Court of the Exchequer

2 Hurl. & C. 906

Declaration. For that it was agreed between the plaintiff and the defendants, to wit, at Liverpool, that the plaintiff should sell to the defendants, and the defendants buy of the plaintiff, certain goods, to wit, 125 bales of Surat cotton, guaranteed middling fair merchant's dhollorah, to arrive ex Peerless from Bombay; and that the cotton should be taken from the quay, and that the defendants would pay the plaintiff for the same at a certain rate, to wit, at the rate of 17.25 d. per pound, within a certain time then agreed upon after the arrival of said goods in England. Averments: that the said goods did arrive by said ship from Bombay to England, to wit, at Liverpool, and the plaintiff was then and there ready and willing and offered to deliver that said goods to the defendants, etc. Breach: that the defendants refused to accept the said goods or pay the plaintiff for them.

Plea. That the said ship mentioned in the said agreement was meant and intended by the defendant to be the ship called the Peerless, which sailed from Bombay, to wit, in October; and that the plaintiff was not ready and willing, and did not offer to deliver to the defendants any bales of cotton which arrived by the last-mentioned ship, but instead thereof was only ready and willing, and offered to deliver to the defendants 125 bales of Surat cotton which arrived by another and different ship, which was also called the Peerless, and which sailed from Bombay, to wit, in December.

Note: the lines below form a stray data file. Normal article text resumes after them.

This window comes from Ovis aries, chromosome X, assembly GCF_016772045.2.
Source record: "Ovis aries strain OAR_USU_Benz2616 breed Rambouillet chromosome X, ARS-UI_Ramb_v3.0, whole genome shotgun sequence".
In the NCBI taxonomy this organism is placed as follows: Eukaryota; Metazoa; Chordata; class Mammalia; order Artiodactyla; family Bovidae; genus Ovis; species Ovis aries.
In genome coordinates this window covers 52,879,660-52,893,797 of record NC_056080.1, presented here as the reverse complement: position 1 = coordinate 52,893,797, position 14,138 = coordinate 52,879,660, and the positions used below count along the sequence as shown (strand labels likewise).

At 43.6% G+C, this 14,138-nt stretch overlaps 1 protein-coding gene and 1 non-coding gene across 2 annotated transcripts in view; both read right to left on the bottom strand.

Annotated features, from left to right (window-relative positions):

Demurrer, and joinder therin. Milward, in support of the demurrer. The contract was for the sale of a number of bales of cotton of a particular description, which the plaintiff was ready to deliver. It is immaterial by what ship the cotton was to arrive, so that it was a ship called the Peerless. The words, "to arrive ex Peerless," only mean that if the vessel is lost on the voyage, the contract is to be at an end. [Pollock, C.B. It would be a question for the jury whether both parties meant the same ship to be called the Peerless.] That would be so if the contract was for the sale of a ship called the Peerless; but it is for the sale of cotton on board a ship of that name. [Pollock, C.B. The defendant only bought that cotton which was to arrive by a particular ship. It may as well be said, that if there is a contract for the purchase of certain goods in a wharehouse A., that is satisfied by the delivery of goods of the same description in wharehouse B.] In that case there would be goods in both wharehouses; here, it does not appear that the plaintiff had any goods on board the other Peerless. [Martin, B. It is imposing on the defendant a different contract from that which he entered into. Pollock, C.B. It is like a contract for the purchase of wine coming from a particular estate in Spain or France, where there are two estates of the same name.] The defendant has no right to contradict, by parole evidence, a written contract good upon the face of it. He does not impute mispepresentation or fraud, but only says he fancied the ship a different one. Intention is of no avail, unless stated at the time of contract. [Pollock, C.B. One vessel sailed in October, the other in December.] The time of sailing is no part of the contract.

Mellish (Cohen with him), in support of the plea. There is nothing on the face of the contract to show that any particular ship called the Peerless was meant; but the moment it appears that two ships called the Peerless were about to sail from Bombay there is a latent ambiguity, and parol evidence may be given for the purpose of showing that the defendant meant one Peerless and the plaintiff another. That being so, there was no consensus ad item, and therefore no binding contract. He was then stopped by the Court.

Per Curiam. Judgment for the defendants.

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